Hello, Welcome to our first Article of 2022! We hope you all had a lovely Christmas and New Year. It’s great to be back writing an Article to share with you. Over the past few weeks we touched a lot on the subject of short staff which has led to busy hospitals especially during COVID. This week, we will be talking about Improving hospital bed allocation using AI. 

NHSx recently posted about improving hospital bed allocation using AI. A case study by Kettering General Hospital reached out to the NHS AI Lab Skunkworks team to request support exploring their Al to improve bed management.  The NHS Al Lab Skunkworks team run short-term projects to investigate the use of AI for improving efficiency and accuracy in health and care.

Their vision is that organisations in the health and care system will be able, through practical experience, to understand, build, buy, deploy, support and challenge AI solutions. Their vision was to use AI to achieve the “Right patient in the right bed receiving the right care at the right time”. In this 14-week project, researchers explored how artificial intelligence (AI) techniques can be used to generate options for moving patients in a way that supports the human team in making the best possible choices. 

Admitting patients into hospitals is a difficult task as it is. The current way of admitting patients to beds is managed by a human team that depend on individual expertise which can be difficult. The challenges of this task include:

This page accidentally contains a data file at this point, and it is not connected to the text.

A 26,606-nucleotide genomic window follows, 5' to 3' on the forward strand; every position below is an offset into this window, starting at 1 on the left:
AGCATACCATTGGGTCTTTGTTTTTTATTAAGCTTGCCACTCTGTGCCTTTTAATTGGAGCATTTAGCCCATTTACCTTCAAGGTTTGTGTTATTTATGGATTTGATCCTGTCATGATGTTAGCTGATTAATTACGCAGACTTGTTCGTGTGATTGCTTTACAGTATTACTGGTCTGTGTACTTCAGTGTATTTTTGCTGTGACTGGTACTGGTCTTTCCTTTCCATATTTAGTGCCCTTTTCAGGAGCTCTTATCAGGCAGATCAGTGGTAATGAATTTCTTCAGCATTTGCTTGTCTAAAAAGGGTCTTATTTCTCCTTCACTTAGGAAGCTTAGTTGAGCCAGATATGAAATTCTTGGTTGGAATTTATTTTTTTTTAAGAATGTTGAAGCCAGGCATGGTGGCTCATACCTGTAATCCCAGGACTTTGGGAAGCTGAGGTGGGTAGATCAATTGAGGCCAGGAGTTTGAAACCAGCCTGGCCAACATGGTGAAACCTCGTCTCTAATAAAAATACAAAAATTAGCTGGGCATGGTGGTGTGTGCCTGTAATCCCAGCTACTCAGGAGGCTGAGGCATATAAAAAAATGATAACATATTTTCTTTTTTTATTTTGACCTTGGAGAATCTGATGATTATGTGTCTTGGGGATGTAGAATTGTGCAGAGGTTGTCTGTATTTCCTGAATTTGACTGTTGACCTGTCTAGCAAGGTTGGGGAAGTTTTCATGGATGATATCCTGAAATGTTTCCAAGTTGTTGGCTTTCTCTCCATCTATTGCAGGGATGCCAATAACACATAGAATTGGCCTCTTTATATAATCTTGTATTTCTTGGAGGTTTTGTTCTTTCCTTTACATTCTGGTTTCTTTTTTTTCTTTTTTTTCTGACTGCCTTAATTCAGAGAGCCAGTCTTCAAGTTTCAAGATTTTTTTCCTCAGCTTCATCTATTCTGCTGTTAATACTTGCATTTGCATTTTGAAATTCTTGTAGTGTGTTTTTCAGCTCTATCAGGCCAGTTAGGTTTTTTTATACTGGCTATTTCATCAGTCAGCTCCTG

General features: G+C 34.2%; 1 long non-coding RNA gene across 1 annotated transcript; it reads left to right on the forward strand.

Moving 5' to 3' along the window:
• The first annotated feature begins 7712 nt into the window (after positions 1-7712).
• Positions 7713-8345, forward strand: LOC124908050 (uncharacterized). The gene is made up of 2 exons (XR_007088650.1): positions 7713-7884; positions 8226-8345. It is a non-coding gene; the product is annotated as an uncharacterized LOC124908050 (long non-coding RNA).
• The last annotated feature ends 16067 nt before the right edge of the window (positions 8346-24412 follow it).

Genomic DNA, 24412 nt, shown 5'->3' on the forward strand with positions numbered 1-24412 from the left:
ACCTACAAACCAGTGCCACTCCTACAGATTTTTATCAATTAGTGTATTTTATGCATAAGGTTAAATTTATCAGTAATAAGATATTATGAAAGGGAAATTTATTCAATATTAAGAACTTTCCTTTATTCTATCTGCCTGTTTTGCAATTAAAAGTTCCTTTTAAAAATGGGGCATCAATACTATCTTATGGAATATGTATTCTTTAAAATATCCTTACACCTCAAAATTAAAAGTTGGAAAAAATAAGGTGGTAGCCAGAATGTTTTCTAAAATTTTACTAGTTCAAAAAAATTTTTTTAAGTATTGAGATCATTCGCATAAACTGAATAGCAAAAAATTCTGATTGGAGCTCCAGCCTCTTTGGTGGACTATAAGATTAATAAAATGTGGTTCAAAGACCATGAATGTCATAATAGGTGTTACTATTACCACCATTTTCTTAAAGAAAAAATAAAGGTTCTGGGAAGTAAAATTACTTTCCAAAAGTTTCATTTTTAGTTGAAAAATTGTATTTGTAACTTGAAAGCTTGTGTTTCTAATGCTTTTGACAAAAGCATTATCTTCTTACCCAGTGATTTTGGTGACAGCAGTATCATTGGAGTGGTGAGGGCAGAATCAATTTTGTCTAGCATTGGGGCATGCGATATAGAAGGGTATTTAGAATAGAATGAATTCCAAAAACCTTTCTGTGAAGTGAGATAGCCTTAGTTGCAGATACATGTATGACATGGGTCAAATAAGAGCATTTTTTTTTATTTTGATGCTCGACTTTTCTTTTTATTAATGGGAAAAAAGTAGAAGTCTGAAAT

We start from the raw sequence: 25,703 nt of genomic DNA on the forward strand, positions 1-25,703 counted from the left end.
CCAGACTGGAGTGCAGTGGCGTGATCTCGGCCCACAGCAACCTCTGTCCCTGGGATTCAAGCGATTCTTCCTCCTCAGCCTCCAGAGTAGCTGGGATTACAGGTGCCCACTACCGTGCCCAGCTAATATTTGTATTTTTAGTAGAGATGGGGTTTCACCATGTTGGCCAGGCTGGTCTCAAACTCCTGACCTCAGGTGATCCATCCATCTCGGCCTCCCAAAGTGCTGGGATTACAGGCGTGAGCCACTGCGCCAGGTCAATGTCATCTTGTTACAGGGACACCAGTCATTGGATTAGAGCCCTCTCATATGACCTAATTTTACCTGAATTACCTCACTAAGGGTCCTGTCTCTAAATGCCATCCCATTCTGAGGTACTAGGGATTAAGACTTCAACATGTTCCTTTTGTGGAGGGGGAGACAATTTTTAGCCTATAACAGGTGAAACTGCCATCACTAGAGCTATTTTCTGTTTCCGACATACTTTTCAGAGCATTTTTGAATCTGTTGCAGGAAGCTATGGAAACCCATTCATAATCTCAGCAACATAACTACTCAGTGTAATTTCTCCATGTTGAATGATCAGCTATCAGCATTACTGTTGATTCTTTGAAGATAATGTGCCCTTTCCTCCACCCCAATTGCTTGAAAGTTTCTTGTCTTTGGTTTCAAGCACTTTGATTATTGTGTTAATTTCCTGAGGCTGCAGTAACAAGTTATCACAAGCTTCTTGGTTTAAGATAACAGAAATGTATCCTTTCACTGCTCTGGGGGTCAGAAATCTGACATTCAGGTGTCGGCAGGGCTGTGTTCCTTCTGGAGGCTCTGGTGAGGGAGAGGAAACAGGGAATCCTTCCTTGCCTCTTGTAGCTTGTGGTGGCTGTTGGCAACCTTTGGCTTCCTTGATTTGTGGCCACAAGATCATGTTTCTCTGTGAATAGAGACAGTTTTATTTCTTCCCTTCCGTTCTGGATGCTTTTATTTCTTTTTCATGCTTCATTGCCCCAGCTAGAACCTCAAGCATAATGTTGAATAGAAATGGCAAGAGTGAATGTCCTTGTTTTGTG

• Demands and capacity is complex 
  • not all patients or hospital beds are the same
  • Staff are overwhelmed with options and expertise of staff. 

The NHS AI lab Skunkworks funded and supported an Al investigation with the team at Kettering General Hospital. Using a tool that predicts patient flow and provides bed allocation options for human decision makers, researchers examined whether AI could facilitate better, faster decision-making. The potential benefits included: high-quality, consistent bed allocation, improved patient experience, improved workforce efficiency and staff satisfaction, reductions in inpatient length of stay and many more. 

The results of all the investigations and trials that were made in 14 weeks provided staff with the ability to visualize a virtual hospital. Along with including occupancy rates and demand for beds. It gives them an explanation and demonstration of what a fully developed allocation model could offer. The investigation’s suggestions to the user and the model can be tested on a wide range of patients with a variety of attributes and constraints, and its performance can be validated.

To read a more indepth exploration of improving hospital bed allocation using AI, visit NHSX.


We at SQ heavily support using AI as we do too, we wouldn’t be where we are today without it! 


Next week we will be interviewing our new Business Development Manager, Samantha Heley. So stay tuned for that!

Meg Wheller
Media Marketer, Spatial Quotient